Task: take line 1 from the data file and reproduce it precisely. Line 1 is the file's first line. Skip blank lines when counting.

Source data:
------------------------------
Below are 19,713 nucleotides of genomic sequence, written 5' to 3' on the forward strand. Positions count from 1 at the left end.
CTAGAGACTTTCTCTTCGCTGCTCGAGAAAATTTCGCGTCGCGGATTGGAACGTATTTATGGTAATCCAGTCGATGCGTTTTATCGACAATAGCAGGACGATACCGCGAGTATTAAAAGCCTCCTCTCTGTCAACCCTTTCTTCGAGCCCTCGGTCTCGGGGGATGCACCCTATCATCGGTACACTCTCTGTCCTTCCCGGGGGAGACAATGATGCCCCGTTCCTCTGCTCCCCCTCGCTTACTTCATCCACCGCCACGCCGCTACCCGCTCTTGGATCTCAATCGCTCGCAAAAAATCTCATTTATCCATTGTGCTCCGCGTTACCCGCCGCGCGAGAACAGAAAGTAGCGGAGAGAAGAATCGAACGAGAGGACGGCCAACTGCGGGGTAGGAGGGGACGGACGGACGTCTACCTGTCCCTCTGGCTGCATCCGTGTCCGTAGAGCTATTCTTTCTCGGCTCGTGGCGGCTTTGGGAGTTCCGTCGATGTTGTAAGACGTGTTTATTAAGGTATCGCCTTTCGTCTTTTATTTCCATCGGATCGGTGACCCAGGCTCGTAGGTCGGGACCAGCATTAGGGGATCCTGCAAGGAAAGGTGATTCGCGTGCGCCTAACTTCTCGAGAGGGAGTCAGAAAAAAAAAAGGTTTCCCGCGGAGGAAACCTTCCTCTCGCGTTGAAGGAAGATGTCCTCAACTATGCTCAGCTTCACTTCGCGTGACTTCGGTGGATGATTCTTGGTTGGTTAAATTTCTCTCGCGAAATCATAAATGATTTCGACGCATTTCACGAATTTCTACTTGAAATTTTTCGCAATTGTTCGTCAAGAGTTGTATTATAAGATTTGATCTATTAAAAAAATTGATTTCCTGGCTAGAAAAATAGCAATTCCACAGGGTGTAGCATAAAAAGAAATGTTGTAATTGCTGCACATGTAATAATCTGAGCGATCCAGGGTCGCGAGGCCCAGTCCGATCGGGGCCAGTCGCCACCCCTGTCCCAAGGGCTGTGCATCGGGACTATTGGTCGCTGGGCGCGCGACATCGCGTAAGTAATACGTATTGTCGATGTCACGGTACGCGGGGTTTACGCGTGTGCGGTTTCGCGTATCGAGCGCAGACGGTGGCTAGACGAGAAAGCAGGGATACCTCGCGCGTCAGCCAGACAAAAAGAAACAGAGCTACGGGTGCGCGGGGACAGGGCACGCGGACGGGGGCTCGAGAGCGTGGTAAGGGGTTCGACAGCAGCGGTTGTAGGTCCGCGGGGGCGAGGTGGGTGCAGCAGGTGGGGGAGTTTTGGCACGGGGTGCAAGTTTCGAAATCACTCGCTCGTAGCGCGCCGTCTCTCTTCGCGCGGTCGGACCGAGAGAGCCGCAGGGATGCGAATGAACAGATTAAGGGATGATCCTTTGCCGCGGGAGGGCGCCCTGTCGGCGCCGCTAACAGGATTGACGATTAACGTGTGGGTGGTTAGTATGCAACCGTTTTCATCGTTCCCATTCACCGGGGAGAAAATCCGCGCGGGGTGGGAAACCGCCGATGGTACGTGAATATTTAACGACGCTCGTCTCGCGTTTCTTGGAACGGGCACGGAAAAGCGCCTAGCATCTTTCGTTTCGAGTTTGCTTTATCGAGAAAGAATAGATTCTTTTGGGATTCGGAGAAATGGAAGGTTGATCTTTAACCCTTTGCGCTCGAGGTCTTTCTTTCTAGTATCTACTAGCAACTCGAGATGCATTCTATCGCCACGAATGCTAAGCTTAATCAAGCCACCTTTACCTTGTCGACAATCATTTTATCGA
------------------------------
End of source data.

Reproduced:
Below are 19,713 nucleotides of genomic sequence, written 5' to 3' on the forward strand. Positions count from 1 at the left end.